In the excavations conducted in 1928-9 the section of the rampart which was explored covered roughly the northeastern part of the eastern rampart. The north-south running rampart wall takes at this point a turn of about 100 to the west before regaining its regular north-south alignment. The high mound at the re-entrant angle here is locally known as Munir ghon. Incidentally, this place is close to a bathing place on the karatoya , known as sila Bevir ghat which was known also to the karatoya mahatmya as siladwipa and marks the spot of a holy dip for the Hindus. The pala period rampart wall here was 11' wide of which 2' on either face consisted of brick work, the rest being filled with rammed earth. There were two semi-circular bastions at the outwork of the angular re-entrant projectction. On the inner side a terrace was found associated with the whole thing ,possibly to provide access from the inner side to the bastion area .The whole complex might have serve as watch tower on the river bank. The archaeological work since then seems to have been concentrated on the northern rampart. It is important to remember that an inlet of the Karatoya separates the fortification wall on the northern side from the modern archaeological guest house and the Govinda Bhita complex beyond that. The northeastern part was likely to have suffered from the erosive effect of the river in high flood, and thus considerable care was lavished at this spot to make the fortification secure. Two massive parallel walls have been noted at this point, apart from a semi circular bastion. Inside the bastion area there were a number of guardrooms on either side of a 8' 2' wide passage. These have been dated to the pala period .There is a plethora of disjointed and fragmentary walls in and around this spot.
The mound called Govinda Bhita is on a bend of the karatoya to the northeast of the fortified city. The mound is across the ditch outside the northern rampart and about a couple of furlongs beyond. It was excavated in 1928-9.According to the Sanskrit text Karatoya Mahatmya or the greatness of the river Karatoya .Which has been dated to the twelfth-thirteenth century, a temple of Govinda of Vishnu marked the northern limit of the city . As the mound is known as Govinda Bhita of the house of Govinda even know in the local tradition. There is no reason to doubt the evidence of this text. The building remains excavated within a massive enclosure wall show four period between the late Gupta period and the Muslim occupational phase of the site. The 6 ft. thick enclosure wall western side where it stands up to a height of 8-11 ft. and is 114 ft. long. There are two distinct sets of buildings inside the enclosure. These have been named eastern and western temples in the archaeological literature. The earlier phase of the western temple goes back possibly to the sixth-seventh century . Its western wall is marked by 16 offsets and is said to bear close affinity with the fabric of the basement wall of the main temple at Paharpur. The western temple was apparently entered from the west. A 30 ft. long and 9 ft. wide porch marked this entrance. The later temple was partly built on the ruins of the earlier one in about the eleventh century .The enclosure wall of the temple complex came to be built during this period. The temples of thee two periods were both constructed on high raised terraces but in the case of the second period temple the excavated evidence is detailed. An elaborate high terrace structure was created in the center after raising the earlier level of the plinth to several feet. The central walls of the upper terrace are connected on their exterior by a series of parallel walls by means of short cross-walls, thus forming an outer row of cells in the foundation. In the same way , a row of 5 superficial cell in the interior on each side except east were found arranged around a solid rectangular brick platform which must have originally formed the foundation of the high superstructure. In three of these cells ring-wells have been found ,which were also probably of superficial nature. This curious cellular style of construction, we now know from other development in building arts in ancient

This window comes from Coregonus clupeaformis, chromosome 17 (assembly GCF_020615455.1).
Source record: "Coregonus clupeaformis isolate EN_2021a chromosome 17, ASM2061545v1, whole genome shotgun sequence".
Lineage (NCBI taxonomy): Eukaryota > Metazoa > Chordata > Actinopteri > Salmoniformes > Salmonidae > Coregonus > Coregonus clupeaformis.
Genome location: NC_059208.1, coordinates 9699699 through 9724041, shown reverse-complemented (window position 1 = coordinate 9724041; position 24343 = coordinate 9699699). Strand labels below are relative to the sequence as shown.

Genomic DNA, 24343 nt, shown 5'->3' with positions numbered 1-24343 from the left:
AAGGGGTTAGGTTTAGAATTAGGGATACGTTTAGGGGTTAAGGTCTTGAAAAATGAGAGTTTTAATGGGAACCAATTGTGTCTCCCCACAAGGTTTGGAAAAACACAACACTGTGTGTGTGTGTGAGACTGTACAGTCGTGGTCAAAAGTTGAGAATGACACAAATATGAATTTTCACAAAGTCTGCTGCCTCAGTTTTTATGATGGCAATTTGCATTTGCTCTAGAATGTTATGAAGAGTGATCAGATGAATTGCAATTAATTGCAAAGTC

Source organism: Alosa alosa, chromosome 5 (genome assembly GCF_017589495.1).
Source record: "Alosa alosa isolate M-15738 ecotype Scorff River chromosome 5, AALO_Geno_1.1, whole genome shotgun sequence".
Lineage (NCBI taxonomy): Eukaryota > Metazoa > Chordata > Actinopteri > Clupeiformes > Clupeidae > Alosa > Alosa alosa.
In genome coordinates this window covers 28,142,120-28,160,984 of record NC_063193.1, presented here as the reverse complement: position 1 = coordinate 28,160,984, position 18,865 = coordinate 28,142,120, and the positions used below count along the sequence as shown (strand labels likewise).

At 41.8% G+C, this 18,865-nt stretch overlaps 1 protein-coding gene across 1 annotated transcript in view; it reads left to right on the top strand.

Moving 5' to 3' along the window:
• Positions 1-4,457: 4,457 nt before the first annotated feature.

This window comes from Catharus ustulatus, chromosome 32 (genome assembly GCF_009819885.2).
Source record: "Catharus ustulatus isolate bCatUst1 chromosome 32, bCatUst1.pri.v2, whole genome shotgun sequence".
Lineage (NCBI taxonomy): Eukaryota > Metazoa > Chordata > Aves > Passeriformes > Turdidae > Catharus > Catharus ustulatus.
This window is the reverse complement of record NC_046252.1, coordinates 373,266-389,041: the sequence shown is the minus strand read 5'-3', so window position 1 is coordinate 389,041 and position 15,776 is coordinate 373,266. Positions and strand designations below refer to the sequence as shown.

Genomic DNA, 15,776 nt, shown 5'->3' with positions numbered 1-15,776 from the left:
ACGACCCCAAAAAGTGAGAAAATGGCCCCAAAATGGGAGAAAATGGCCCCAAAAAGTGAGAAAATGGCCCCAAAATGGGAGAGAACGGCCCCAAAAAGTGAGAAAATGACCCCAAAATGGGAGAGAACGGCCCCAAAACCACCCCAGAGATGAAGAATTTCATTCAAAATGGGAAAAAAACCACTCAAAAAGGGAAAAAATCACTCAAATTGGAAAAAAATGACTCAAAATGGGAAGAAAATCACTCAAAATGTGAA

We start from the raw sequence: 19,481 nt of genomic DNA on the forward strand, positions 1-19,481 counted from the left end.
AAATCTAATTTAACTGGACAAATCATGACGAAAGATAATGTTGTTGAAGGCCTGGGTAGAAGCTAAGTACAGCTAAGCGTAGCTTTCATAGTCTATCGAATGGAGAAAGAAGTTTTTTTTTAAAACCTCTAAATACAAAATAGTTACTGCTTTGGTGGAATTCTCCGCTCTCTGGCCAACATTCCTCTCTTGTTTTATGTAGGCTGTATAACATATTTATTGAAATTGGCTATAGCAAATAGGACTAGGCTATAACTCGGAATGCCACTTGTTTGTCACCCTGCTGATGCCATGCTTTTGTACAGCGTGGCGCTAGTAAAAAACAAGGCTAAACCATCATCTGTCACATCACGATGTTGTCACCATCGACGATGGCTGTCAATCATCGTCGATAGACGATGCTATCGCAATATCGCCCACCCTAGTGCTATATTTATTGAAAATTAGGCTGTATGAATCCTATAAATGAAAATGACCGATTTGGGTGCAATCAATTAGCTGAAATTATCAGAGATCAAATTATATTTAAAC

Bengal. These superficial cells ,arranged in different terraces around a central platform, were filled in with compact earth and rammed so as to strengthen the surrounding area capable of securely raising a towering superstructure of in other words, these cellular structures had the advantage of raising the high structure with high plinth visible from a great distance and thus gained for it a commanding prospect.